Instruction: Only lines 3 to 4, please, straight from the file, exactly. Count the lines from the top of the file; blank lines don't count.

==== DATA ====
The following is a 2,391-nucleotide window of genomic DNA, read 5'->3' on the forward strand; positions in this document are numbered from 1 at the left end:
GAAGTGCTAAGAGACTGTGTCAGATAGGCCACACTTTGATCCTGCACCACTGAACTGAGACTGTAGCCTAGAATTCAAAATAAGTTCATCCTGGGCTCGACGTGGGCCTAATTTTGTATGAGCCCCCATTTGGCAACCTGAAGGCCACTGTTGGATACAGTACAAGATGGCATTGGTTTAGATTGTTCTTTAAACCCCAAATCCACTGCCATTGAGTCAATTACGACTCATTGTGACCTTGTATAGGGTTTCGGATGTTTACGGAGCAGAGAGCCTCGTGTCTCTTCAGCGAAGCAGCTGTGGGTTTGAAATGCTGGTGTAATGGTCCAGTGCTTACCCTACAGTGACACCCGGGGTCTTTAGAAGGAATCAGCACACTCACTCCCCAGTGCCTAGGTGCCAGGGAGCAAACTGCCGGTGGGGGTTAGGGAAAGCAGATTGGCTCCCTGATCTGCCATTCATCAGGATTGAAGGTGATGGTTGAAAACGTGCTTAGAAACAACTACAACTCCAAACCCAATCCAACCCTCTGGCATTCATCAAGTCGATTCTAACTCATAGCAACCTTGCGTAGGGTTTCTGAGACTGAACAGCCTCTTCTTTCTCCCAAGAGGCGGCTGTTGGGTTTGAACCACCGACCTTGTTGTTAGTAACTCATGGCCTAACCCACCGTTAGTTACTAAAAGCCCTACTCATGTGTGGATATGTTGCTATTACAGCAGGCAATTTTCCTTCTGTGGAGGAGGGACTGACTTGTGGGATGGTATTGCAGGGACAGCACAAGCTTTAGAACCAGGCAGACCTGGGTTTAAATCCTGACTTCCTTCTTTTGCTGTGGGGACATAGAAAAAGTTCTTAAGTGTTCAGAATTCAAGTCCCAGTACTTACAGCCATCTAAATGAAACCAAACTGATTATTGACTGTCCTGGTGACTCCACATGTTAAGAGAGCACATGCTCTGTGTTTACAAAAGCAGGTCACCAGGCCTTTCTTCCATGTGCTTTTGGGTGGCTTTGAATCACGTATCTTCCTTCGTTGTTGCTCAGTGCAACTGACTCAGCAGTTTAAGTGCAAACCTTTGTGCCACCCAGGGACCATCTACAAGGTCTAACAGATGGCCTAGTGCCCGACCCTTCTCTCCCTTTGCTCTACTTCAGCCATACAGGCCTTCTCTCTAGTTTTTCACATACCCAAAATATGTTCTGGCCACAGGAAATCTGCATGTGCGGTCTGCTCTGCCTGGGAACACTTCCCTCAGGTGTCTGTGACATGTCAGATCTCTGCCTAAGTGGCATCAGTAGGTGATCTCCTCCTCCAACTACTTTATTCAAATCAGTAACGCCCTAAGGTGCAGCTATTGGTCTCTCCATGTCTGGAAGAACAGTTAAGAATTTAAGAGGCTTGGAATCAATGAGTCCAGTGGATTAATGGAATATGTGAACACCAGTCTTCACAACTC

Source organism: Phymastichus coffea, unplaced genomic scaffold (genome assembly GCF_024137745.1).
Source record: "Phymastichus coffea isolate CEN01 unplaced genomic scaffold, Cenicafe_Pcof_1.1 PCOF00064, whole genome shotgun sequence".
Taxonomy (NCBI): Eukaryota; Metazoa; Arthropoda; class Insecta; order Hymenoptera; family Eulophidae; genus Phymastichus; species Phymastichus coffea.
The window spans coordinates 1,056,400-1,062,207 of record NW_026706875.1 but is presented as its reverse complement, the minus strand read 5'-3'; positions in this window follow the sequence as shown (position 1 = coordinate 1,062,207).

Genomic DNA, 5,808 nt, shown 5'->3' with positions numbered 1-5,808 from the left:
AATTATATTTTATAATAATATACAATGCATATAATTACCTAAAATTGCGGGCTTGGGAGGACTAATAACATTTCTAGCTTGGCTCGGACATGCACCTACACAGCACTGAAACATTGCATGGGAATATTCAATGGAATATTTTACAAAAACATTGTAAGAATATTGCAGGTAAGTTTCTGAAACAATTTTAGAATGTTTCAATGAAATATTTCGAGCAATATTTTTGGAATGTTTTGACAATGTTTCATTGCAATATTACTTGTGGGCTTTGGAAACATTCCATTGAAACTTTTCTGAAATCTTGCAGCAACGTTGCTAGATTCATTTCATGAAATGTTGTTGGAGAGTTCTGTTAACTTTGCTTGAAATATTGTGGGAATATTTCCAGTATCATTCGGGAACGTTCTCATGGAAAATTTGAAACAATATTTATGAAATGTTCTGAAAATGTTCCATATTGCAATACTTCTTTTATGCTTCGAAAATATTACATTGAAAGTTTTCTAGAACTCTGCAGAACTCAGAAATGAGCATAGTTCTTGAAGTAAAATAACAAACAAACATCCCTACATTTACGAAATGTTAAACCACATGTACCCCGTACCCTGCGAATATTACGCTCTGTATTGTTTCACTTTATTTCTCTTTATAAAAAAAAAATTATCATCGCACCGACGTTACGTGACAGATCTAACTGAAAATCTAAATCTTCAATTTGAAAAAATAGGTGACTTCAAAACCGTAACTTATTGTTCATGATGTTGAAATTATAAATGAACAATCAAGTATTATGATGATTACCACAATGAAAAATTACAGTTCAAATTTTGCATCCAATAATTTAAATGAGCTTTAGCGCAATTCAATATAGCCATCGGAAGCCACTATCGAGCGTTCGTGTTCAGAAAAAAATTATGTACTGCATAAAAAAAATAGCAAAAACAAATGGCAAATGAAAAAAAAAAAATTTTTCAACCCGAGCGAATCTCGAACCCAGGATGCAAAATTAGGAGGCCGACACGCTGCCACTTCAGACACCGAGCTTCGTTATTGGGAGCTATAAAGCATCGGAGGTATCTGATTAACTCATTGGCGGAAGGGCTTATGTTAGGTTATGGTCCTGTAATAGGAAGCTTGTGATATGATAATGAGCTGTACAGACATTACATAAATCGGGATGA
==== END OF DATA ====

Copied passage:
Source organism: Phymastichus coffea, unplaced genomic scaffold (genome assembly GCF_024137745.1).
Source record: "Phymastichus coffea isolate CEN01 unplaced genomic scaffold, Cenicafe_Pcof_1.1 PCOF00064, whole genome shotgun sequence".